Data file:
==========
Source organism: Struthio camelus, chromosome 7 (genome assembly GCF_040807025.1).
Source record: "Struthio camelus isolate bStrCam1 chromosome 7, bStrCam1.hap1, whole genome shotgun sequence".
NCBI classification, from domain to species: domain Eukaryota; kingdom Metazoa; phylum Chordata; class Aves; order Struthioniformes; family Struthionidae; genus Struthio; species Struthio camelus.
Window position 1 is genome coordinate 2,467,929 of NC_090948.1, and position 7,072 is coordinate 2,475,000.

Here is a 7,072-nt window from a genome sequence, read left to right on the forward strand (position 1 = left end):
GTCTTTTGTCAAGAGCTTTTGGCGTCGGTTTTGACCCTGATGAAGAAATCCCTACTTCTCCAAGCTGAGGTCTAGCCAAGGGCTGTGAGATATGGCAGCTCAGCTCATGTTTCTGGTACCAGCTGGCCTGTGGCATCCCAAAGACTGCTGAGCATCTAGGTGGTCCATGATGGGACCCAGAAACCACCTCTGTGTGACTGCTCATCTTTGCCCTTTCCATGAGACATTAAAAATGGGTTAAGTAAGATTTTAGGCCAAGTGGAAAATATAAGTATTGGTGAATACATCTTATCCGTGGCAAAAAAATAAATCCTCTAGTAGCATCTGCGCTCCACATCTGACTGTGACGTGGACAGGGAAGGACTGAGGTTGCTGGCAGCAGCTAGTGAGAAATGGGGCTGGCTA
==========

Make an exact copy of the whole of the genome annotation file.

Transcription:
Source organism: Struthio camelus, chromosome 7 (genome assembly GCF_040807025.1).
Source record: "Struthio camelus isolate bStrCam1 chromosome 7, bStrCam1.hap1, whole genome shotgun sequence".
NCBI classification, from domain to species: domain Eukaryota; kingdom Metazoa; phylum Chordata; class Aves; order Struthioniformes; family Struthionidae; genus Struthio; species Struthio camelus.
Window position 1 is genome coordinate 2,467,929 of NC_090948.1, and position 7,072 is coordinate 2,475,000.

Here is a 7,072-nt window from a genome sequence, read left to right on the forward strand (position 1 = left end):
GTCTTTTGTCAAGAGCTTTTGGCGTCGGTTTTGACCCTGATGAAGAAATCCCTACTTCTCCAAGCTGAGGTCTAGCCAAGGGCTGTGAGATATGGCAGCTCAGCTCATGTTTCTGGTACCAGCTGGCCTGTGGCATCCCAAAGACTGCTGAGCATCTAGGTGGTCCATGATGGGACCCAGAAACCACCTCTGTGTGACTGCTCATCTTTGCCCTTTCCATGAGACATTAAAAATGGGTTAAGTAAGATTTTAGGCCAAGTGGAAAATATAAGTATTGGTGAATACATCTTATCCGTGGCAAAAAAATAAATCCTCTAGTAGCATCTGCGCTCCACATCTGACTGTGACGTGGACAGGGAAGGACTGAGGTTGCTGGCAGCAGCTAGTGAGAAATGGGGCTGGCTA